Tired of romantic clichés? Want to savour jealousy, vengefulness, passion, and imagination? If your answer to these questions is- yes! Then Wuthering Heights is your one stop book destination. We bet it has more plot twists than your college life.
1.Humans are complex
Wuthering Heights has a theme that resonates time and again, screaming through the pages and chapters, warning the readers about the superficial extent of knowledge about a person that can have lethal consequences.
Be it Mr. Lockwood’s perception about Heathcliff, or Heathcliff’s love for Isabella or Linton’s blooming feelings for Catherine. It is a tricky business! Remember when Lockwood said, “He’ll love and hate equally under cover?” Lockwood must be dreading his own words in Chapter 33.
Didn’t you clench your heart when young Catherine was called by her uncle in the most hospitable manner ever? She thought of Heathcliff as a kind gentleman, but readers knew much more. Emily Brontë did not only want to get her readers to the edge of their seats but also had a lesson to teach. Humans can be complex, their psychological realms can resemble a spider’s web, so don’t be that fly!.
2.Man is a result of his situations- maybe (not)?
You’re lying if you couldn’t help but think how different Edgar Linton and Hindley Earnshaw were! Two loving husbands, death parting them from their wives. The difference- one turns to drinking, the other turns to his daughter. While Hindley turns to a lunatic, finding refuge in alcoholism, Edgar turns out as a loving father. The difference percolates through the generations and leaves imprints on the union of their children. (did we spill all the beans?)
“I used to draw a comparision between him and Hindley Earnshaw….They had both been fond husbands, and were both attached to their children; and I could not see how they shouldn’t both have taken the same road, for good or evil…Linton, on the contrary, displayed a true courage of loyal and faithful soul”
Now, one cannot ignore the fact that Hareton Earnshaw and Catherine Linton akin to Heathcliff and Catherine Earnshaw. Heathcliff and Hareton find shelter but fail to find familial love. But there is a difference, Heathcliff’s urge for love resembles tumultuous flames but Hareton’s love resembles rain after petrichor. Hareton amalgamates his wild spirit to his soothing love for Catherine. Heathcliff realizes this perfect balance that Hareton creates and makes Heathcliff realize his mistakes, (maybe) even turning him towards repentance. But one wishes if Hareton could lecture Heathcliff and force him to take down notes.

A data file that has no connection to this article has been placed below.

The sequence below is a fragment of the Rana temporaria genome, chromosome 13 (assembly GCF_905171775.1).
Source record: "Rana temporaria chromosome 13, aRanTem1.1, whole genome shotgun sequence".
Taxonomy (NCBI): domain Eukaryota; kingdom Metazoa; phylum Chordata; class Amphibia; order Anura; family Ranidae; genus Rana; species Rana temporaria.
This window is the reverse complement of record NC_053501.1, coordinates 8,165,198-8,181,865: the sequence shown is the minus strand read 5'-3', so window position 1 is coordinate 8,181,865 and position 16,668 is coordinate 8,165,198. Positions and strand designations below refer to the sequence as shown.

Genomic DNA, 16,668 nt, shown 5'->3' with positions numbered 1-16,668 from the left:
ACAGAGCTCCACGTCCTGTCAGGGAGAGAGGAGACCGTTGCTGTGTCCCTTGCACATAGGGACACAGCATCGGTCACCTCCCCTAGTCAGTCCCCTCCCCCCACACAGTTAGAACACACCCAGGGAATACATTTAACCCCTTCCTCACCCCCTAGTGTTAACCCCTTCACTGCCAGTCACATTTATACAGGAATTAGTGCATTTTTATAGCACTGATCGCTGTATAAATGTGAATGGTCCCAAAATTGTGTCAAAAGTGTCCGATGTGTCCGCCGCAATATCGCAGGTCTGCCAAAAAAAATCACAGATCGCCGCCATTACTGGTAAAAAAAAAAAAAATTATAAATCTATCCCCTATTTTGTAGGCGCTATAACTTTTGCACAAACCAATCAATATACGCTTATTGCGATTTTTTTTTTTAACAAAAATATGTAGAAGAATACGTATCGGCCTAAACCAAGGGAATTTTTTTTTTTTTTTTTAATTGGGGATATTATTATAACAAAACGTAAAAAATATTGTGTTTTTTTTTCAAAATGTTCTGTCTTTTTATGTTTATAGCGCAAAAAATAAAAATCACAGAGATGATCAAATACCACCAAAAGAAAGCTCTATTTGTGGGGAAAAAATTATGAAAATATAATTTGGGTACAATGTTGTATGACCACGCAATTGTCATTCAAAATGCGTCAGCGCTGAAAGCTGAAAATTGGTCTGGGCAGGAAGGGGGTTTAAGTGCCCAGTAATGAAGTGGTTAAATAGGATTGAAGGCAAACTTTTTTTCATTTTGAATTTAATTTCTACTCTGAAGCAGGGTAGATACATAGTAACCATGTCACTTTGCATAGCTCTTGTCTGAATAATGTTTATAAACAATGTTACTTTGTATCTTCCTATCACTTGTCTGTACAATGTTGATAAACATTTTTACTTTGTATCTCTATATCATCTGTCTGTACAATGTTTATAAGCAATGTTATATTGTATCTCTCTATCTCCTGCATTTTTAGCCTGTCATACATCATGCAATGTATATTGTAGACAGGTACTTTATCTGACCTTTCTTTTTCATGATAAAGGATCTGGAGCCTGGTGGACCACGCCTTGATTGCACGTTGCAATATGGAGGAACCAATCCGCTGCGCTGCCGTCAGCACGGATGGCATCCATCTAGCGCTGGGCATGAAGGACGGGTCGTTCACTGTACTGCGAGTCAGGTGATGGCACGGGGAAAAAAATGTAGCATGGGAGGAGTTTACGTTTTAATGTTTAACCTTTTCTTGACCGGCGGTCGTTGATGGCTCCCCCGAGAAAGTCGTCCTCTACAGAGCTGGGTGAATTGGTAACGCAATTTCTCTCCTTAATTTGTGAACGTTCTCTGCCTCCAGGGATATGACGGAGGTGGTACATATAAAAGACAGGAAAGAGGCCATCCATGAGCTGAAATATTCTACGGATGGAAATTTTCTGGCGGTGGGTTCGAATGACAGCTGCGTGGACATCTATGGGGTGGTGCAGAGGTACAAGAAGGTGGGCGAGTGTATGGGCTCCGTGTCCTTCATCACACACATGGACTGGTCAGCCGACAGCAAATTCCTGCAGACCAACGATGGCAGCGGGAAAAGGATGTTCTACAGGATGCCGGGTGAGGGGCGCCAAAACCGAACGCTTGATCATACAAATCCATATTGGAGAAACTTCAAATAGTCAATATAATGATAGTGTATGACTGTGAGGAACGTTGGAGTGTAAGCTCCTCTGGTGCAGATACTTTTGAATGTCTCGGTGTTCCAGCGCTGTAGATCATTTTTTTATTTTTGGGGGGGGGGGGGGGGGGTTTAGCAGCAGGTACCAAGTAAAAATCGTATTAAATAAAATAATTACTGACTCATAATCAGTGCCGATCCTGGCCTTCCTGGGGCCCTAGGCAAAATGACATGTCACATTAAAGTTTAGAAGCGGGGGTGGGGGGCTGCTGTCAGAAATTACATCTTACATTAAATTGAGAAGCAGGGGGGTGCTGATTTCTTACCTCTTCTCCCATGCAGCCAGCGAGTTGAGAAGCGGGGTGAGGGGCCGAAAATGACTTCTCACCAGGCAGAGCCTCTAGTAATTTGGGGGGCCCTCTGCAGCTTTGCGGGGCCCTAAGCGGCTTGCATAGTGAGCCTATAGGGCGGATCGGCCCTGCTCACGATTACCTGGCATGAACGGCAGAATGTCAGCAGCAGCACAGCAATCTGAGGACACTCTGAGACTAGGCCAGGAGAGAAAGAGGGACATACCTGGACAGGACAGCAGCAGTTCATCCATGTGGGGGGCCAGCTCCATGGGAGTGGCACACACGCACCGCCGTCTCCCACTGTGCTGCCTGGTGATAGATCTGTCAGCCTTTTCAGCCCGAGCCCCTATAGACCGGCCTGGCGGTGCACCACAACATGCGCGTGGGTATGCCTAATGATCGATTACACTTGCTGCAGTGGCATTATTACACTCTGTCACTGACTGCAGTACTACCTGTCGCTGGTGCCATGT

3. Love is a domestic affair- literally and very literally!
The love between siblings is not the usual hair-pulling and eye-scratching we can relate to! The Earnshaw siblings have a unique attachment which, even compelled Catherine to detach herself from Heathcliff. The Linton siblings have an unbreakable bond as well. Even when Isabella marries Heathcliff, Edgar’s isolation from Isabella is grave, but merely verbal.
“It is out of the question my going to see her, however: we are eternally divided.
There is underlying concern and affection which is evident and highlighted when Edgar brings Linton Heathcliff after Isabella meets her end.
Incest reverberates time and again throughout the novel. Many critics argue that Heathcliff was Catherine’s foster brother and hence “suggests that an unconscious incest taboo impended Heathcliff and Catherine’s expectation of a normal sexual union”
As the plot unfolds, cousins share romantic relationships as Catherine and Linton marry, and later Catherine and Hareton unite. It might make some readers uncomfortable; however, Brontë weaves a story that focuses more on the turmoil of feelings than looking at the family tree.
4. It is not just a love story!
NEVER! NEVER tell a Wuthering Heights enthusiast that the plot is “only about a love story”. You might end up getting physically injured. (not kidding)
Brontë shows how love has other transcending emotions of envy, agony and betrayal. The novel seems to whisper- “How much love is too much love?” Is the failure of a romantic union capable to allow the usage of innocent lives as pawns in the ‘revenge game’? Such questions will make you scratch your head, the worst part- Brontë leaves these questions unanswered.
5. It’s complicated
Catherine and Heathcliff are in love, but Catherine marries Edgar Linton. Heathcliff marries Isabella Linton- his long lost love’s sister-in-law; his wife’s son marries her brother’s daughter; Catherine’s daughter marries her brother’s son. Are beads of perspiration rolling down your forehead already?
Do we still have to tell you to grab a copy of Brontë’s first and only published novel? Get your reading glasses and delve into one of the best gothic novels ever written.
Feature Image Credits: Priyanshi Banerjee for DU Beat